The other night, I came home late from coaching football, and my kids were watching cartoons after my daughter had done her homework and they’d all eaten dinner. I was exhausted and drained; too little sleep, too much to do and everything in between was weighing on my mind.
It was one of those days where it’s too cold, too rainy and too blah – the flipside of the mostly-glorious early-fall weather we’ve been enjoying – and for a moment, I’d forgotten what was important, and the big picture is being blocked by a rain cloud. In fact, that rain cloud had just been over my head the whole day.
One of those days – everybody has them, right?
I walk in the front door and there’s no reaction from the kids at first. Then, they hear the door shut and all heaven breaks loose.
First, my daughter runs up and gives me the great, excited face you get from kids who are honestly elated – and it was for me.
‘Daddy!’ she hollered. “Daddydaddydaddydaddy,’ as she jumped in for the big hug. Then my son echoed her ‘daddydaddydaddydaddy,’ and I’ll be darned if that rain cloud over my head didn’t disappear in record time.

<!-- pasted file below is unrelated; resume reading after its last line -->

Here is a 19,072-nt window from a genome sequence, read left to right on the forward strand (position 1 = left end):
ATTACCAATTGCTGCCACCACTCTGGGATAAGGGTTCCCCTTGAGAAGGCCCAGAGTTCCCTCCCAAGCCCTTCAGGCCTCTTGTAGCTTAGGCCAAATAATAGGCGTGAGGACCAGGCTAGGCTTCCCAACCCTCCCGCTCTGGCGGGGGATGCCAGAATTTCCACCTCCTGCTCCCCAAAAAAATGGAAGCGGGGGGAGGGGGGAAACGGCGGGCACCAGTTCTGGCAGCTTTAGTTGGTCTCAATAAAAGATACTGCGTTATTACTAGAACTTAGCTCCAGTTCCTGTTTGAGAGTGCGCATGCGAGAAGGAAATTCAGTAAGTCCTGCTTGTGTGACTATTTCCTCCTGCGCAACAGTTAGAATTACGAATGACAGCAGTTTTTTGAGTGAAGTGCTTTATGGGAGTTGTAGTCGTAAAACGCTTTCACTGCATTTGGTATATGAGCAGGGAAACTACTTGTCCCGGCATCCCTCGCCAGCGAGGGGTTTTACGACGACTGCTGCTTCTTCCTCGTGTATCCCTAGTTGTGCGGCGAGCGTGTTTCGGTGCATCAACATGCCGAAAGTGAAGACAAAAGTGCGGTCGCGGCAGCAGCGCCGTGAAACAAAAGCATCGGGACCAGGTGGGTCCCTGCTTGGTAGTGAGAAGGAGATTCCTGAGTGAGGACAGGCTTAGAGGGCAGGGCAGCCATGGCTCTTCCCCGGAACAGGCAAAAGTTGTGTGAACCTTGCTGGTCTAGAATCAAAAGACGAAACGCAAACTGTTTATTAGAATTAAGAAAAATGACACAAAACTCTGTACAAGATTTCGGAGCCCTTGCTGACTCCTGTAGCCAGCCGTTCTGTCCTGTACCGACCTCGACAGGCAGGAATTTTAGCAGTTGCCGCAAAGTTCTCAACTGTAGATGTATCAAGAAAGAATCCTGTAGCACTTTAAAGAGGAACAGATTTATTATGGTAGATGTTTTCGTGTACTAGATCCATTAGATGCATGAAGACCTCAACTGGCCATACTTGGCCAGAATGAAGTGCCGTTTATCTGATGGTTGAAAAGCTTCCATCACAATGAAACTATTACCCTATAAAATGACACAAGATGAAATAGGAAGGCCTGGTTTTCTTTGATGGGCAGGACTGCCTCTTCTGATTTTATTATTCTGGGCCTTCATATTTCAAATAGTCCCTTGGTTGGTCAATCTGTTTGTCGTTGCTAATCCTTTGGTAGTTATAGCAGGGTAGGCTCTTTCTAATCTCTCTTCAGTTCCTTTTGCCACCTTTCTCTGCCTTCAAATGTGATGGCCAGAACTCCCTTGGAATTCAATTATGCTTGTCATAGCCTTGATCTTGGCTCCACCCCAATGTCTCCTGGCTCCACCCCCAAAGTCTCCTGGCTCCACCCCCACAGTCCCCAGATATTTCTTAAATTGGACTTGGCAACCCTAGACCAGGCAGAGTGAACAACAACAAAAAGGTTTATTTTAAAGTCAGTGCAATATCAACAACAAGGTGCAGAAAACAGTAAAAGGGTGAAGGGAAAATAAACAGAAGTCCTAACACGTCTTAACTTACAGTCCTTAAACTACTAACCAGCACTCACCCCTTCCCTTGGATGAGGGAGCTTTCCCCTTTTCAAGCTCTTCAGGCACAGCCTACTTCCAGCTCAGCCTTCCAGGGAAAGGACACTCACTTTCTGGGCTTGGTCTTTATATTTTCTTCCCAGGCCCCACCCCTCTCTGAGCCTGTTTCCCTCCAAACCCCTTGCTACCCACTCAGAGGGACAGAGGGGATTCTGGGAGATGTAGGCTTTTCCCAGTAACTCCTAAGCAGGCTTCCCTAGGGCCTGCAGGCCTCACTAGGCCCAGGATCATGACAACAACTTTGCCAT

It was about 6:45 p.m., and my kids go to bed about 7:45 every night, give or take a few minutes, so we spent the next hours wrestling, tickling and just hanging out. Most of it was a blur with soundtrack of peals of laughter.
We did nothing truly memorable, but it was what I believe families need to bond and become a unit – small, happy memories, instead of giant ones that may or may not put pressure on everybody it involves; I’ve been there –‘you will have a great time if it kills you, young man’ – and this was the exact opposite. No one was dressed up, nothing was fancy, and everybody was having a great time.
That’s my kind of party. The bonding that takes place in these moments is organic, and has everything to do with
It was glorious. At the risk of sounding sappy, there was nowhere else in the world I would rather have been – unless the four of us were someplace warm and sunny together in the dead of winter.
Soon, Thanksgiving will be upon us, and West Islanders will join with many other North Americans – the Americans will do it in late November – and give thanks for the wonderful blessings that have been bestowed upon us.
Some will give thanks for material possessions, some for good health and a comfortable life, others will give thanks for their families – and I can certainly include myself in that group.
I will be copiously giving thanks for my wonderful, loving family, without whom my life would be distinctly less great.